For some years now, we have seen students and future engineers avoiding the automotive industry. Four probable reasons stand out to me:
- The decline of the American Big Three has left profound scars and an unfavourable image of our industry;
- New technologies have emerged with intelligent, connected devices and objects (the “Internet of Things”) creating a sphere where it appears easier to innovate products and markets with profitable margins, while at the same time the car as an object is generationally losing its appeal;
- Other activity sectors like banking or finance offer higher salaries, and
- The “Y” and Millennial generations’ expectations and relationships with the world are different to those of their Baby Boomer and Generation-X parents; today’s new workers expect a steady stream of new challenges and a dynamic job environment.
And yet, in fact the vehicle lighting and driver assistance world has never been so dynamic as it is today, and interesting and loaded with fast-paced challenge—and in need of large numbers of talented, passionate new engineers. So what do we do? Here are some ideas that have occurred to me:
- Internationalisation of our companies gives us some breathing room and flexibility. It allows us to be less sensitive to economic cycles, to offer international careers, and to provide opportunities to work in multicultural environments.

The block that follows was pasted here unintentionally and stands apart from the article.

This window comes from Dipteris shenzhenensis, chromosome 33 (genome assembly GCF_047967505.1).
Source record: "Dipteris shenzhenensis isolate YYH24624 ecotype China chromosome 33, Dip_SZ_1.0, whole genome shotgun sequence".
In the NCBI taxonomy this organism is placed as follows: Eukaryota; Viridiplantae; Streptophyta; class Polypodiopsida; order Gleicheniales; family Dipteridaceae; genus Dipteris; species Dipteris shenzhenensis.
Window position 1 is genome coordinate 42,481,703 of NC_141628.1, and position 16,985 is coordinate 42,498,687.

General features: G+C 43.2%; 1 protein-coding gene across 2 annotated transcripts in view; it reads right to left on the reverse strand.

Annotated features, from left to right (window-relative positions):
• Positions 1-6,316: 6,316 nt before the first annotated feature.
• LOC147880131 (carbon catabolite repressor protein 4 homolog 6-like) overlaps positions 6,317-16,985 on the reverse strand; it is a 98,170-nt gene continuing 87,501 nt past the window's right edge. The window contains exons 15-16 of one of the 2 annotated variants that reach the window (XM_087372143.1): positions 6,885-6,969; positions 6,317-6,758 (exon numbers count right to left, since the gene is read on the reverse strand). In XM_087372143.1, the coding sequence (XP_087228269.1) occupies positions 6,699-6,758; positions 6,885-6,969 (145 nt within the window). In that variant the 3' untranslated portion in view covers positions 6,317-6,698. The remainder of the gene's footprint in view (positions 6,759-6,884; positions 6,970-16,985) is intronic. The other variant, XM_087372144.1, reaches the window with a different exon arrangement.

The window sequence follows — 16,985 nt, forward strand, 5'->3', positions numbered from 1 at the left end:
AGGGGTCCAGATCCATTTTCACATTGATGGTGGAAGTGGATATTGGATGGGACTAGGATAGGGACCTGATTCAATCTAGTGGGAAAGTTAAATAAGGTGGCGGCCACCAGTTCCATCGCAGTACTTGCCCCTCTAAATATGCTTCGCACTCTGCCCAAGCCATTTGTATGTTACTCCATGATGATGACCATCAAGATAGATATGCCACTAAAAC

- We can, should, and must still generate attractivity for the car! Let’s show it through congresses, contacts with schools, publications, through our corporate communication, through everything we do and say that we are not an ageing, ossified industry but rather a lively, dynamic one permanently reinventing itself.
- Most important is the positive outlook of the automotive product itself. The automotive sector has been going through something of a renaissance recently. New lighting and driver assistance technologies (ADB!), advances in sensors and algorithms, rapidly evolving light sources and optical techniques and the new design prospects they unleash—these are prime movers.
As the International Consumer Electronics Show demonstrated last January, a growing number of tech startups and traditional consumer-electronics technology suppliers now target automotive as their next big market. CES really has become, in large part, the Automotive Electronics Show. High-tech startup companies willing to take a leap into the automotive sector are finding funding and promising futures. Clearly, lighting is shifting from hardware to software, from mechanics to digital. It’s very exciting, and it makes lots to talk about, so…let’s talk it up, loudly and proudly!
Do have a look at this week’s in-depth article. It’s extracted from a news story published early this year in the Los Angeles Times, and if anything it’s even more relevant now.
DVN Editor in Chief